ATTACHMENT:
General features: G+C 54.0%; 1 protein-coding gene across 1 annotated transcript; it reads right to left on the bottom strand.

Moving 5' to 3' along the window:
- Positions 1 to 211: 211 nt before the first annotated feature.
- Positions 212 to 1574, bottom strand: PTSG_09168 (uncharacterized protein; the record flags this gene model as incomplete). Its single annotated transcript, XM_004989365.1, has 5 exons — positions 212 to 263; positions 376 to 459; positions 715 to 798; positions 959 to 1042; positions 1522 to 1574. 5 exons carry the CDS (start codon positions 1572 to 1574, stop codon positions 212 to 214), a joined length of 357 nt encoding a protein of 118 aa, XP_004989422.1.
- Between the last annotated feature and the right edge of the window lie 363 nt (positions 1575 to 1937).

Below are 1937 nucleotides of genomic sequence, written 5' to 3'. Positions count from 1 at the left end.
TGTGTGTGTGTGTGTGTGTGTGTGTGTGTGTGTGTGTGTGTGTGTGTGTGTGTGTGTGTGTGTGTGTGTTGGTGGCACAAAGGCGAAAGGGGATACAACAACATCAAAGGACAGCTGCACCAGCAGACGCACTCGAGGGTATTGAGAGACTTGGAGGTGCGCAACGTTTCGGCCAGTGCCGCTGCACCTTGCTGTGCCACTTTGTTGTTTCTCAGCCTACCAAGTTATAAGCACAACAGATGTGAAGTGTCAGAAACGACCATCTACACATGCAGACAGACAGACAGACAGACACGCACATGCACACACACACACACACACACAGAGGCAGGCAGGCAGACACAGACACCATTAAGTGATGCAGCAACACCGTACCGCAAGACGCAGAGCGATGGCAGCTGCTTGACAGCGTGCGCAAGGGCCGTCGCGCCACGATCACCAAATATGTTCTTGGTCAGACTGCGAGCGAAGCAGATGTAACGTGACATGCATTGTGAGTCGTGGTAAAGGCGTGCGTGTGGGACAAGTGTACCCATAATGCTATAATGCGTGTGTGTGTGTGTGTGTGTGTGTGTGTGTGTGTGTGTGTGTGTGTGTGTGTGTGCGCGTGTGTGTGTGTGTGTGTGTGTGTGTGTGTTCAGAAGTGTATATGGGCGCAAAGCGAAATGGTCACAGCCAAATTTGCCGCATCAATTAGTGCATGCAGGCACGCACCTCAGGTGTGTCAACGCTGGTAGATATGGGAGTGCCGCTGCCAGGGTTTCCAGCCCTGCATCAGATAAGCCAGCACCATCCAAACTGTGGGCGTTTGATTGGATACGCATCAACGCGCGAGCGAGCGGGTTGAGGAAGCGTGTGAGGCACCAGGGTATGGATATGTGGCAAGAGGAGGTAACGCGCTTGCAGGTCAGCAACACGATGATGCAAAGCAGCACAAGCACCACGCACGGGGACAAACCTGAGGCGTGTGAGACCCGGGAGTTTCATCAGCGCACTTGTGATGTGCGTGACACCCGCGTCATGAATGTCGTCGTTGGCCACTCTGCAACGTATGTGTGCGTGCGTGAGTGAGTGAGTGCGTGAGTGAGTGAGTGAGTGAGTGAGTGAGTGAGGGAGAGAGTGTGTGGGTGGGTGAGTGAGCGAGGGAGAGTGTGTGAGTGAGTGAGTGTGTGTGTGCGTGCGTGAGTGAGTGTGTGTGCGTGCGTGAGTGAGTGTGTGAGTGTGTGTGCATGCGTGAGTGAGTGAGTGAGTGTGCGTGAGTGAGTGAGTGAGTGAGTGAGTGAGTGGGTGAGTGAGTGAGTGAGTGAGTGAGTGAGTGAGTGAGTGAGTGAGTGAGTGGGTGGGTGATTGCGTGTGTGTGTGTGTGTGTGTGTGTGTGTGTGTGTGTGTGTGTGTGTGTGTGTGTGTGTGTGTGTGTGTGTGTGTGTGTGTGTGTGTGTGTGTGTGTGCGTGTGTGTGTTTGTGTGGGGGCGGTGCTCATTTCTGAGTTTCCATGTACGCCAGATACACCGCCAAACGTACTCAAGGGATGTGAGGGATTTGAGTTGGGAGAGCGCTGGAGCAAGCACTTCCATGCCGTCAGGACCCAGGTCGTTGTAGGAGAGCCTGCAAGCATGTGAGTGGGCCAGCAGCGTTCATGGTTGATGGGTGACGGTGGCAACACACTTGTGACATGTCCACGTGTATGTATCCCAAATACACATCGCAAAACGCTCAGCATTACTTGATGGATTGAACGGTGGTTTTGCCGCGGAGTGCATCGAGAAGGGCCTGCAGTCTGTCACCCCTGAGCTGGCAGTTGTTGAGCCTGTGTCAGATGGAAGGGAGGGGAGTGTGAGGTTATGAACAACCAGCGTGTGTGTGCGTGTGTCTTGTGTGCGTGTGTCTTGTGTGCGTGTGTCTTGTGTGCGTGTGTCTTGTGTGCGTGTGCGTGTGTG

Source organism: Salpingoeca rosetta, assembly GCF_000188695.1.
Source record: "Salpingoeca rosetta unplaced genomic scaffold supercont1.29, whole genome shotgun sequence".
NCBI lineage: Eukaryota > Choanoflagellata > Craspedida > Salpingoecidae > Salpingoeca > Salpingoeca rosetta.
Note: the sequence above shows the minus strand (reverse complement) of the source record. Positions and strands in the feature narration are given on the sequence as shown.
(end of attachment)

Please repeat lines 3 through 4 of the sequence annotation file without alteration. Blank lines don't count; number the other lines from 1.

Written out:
- Positions 1 to 211: 211 nt before the first annotated feature.
- Positions 212 to 1574, bottom strand: PTSG_09168 (uncharacterized protein; the record flags this gene model as incomplete). Its single annotated transcript, XM_004989365.1, has 5 exons — positions 212 to 263; positions 376 to 459; positions 715 to 798; positions 959 to 1042; positions 1522 to 1574. 5 exons carry the CDS (start codon positions 1572 to 1574, stop codon positions 212 to 214), a joined length of 357 nt encoding a protein of 118 aa, XP_004989422.1.